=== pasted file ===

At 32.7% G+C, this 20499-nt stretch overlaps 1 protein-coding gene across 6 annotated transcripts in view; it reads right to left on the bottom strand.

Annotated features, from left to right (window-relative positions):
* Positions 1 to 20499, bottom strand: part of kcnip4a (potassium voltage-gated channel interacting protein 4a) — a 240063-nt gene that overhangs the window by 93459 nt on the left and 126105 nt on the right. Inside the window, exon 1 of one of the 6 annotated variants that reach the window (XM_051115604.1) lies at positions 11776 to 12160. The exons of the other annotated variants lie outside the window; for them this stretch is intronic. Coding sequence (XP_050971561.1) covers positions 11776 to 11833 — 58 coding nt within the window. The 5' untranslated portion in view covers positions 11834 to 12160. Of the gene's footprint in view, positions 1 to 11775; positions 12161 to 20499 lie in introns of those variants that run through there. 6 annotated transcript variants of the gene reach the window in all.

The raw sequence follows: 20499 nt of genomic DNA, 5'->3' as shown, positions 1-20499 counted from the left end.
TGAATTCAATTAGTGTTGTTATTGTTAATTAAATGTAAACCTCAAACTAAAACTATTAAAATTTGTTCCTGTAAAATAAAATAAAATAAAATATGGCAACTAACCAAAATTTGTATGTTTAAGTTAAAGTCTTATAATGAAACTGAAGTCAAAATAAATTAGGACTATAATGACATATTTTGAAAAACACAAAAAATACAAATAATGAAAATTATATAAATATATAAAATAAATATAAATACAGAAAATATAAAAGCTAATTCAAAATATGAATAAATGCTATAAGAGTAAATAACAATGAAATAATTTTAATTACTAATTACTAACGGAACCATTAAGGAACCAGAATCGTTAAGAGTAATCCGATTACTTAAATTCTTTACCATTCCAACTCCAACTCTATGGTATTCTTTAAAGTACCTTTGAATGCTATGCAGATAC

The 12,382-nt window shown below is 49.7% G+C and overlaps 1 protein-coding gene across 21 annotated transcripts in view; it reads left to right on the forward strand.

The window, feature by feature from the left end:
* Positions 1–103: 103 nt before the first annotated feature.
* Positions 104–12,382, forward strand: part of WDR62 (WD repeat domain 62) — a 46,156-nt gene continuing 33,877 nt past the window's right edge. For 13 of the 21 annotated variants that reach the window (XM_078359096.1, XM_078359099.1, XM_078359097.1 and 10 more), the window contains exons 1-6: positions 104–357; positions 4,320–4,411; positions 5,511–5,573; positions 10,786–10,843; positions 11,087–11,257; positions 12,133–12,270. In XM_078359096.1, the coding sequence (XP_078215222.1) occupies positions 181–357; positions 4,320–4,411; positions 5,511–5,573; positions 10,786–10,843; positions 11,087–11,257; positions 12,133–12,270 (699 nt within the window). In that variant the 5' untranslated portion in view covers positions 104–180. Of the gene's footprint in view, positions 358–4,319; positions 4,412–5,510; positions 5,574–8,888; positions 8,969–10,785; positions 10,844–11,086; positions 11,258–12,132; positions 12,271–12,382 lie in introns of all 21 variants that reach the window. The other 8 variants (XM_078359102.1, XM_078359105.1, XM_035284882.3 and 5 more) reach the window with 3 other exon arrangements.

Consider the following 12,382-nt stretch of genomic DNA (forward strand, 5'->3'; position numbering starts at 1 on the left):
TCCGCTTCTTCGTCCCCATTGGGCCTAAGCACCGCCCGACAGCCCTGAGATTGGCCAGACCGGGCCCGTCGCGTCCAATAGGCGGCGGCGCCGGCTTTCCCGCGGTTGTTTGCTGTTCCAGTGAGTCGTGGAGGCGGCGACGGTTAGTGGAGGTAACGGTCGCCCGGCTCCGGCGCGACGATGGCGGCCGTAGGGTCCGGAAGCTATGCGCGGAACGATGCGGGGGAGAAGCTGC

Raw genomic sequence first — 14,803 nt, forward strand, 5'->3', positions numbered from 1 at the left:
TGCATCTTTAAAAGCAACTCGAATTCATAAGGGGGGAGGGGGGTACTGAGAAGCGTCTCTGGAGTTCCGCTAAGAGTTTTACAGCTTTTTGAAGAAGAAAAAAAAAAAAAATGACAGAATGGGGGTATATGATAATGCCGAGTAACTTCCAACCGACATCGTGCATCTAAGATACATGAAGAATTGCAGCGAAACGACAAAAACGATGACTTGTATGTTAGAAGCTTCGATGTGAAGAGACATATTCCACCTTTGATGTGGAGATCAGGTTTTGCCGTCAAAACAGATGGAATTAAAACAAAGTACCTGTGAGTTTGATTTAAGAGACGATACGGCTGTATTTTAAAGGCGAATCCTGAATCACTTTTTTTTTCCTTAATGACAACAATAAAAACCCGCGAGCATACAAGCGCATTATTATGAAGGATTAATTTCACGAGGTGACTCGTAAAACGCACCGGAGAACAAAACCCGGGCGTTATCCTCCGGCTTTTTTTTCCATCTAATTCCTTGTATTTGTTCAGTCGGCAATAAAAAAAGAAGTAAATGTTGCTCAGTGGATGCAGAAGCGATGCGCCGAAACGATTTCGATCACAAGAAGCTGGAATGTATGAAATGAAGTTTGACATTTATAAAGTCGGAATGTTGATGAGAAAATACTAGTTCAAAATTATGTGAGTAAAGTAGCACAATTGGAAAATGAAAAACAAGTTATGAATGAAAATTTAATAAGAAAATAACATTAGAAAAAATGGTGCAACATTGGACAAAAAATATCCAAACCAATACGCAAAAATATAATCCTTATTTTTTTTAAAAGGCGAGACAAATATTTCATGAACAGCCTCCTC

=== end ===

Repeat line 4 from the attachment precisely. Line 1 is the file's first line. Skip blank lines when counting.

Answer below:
The raw sequence follows: 20499 nt of genomic DNA, 5'->3' as shown, positions 1-20499 counted from the left end.